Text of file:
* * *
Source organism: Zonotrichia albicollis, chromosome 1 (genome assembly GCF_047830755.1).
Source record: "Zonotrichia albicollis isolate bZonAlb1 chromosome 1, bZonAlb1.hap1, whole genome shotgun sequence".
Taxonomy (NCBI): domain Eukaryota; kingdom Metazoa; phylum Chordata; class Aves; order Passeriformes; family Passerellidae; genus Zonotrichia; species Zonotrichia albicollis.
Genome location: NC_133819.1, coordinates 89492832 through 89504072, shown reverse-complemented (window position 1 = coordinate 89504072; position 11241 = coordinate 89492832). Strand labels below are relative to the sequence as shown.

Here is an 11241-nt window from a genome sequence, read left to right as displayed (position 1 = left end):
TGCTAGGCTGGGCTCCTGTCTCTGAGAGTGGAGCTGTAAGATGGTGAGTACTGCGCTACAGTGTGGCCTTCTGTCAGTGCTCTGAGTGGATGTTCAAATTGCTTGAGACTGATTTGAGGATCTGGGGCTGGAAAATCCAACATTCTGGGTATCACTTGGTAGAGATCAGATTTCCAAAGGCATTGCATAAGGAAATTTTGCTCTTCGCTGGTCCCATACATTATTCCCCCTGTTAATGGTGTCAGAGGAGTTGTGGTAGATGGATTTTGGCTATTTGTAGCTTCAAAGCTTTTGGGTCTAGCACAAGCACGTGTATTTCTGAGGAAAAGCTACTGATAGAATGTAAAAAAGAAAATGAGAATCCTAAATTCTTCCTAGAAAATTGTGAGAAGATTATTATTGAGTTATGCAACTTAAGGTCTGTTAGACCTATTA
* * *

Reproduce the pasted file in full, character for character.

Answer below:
Source organism: Zonotrichia albicollis, chromosome 1 (genome assembly GCF_047830755.1).
Source record: "Zonotrichia albicollis isolate bZonAlb1 chromosome 1, bZonAlb1.hap1, whole genome shotgun sequence".
Taxonomy (NCBI): domain Eukaryota; kingdom Metazoa; phylum Chordata; class Aves; order Passeriformes; family Passerellidae; genus Zonotrichia; species Zonotrichia albicollis.
Genome location: NC_133819.1, coordinates 89492832 through 89504072, shown reverse-complemented (window position 1 = coordinate 89504072; position 11241 = coordinate 89492832). Strand labels below are relative to the sequence as shown.

Here is an 11241-nt window from a genome sequence, read left to right as displayed (position 1 = left end):
TGCTAGGCTGGGCTCCTGTCTCTGAGAGTGGAGCTGTAAGATGGTGAGTACTGCGCTACAGTGTGGCCTTCTGTCAGTGCTCTGAGTGGATGTTCAAATTGCTTGAGACTGATTTGAGGATCTGGGGCTGGAAAATCCAACATTCTGGGTATCACTTGGTAGAGATCAGATTTCCAAAGGCATTGCATAAGGAAATTTTGCTCTTCGCTGGTCCCATACATTATTCCCCCTGTTAATGGTGTCAGAGGAGTTGTGGTAGATGGATTTTGGCTATTTGTAGCTTCAAAGCTTTTGGGTCTAGCACAAGCACGTGTATTTCTGAGGAAAAGCTACTGATAGAATGTAAAAAAGAAAATGAGAATCCTAAATTCTTCCTAGAAAATTGTGAGAAGATTATTATTGAGTTATGCAACTTAAGGTCTGTTAGACCTATTA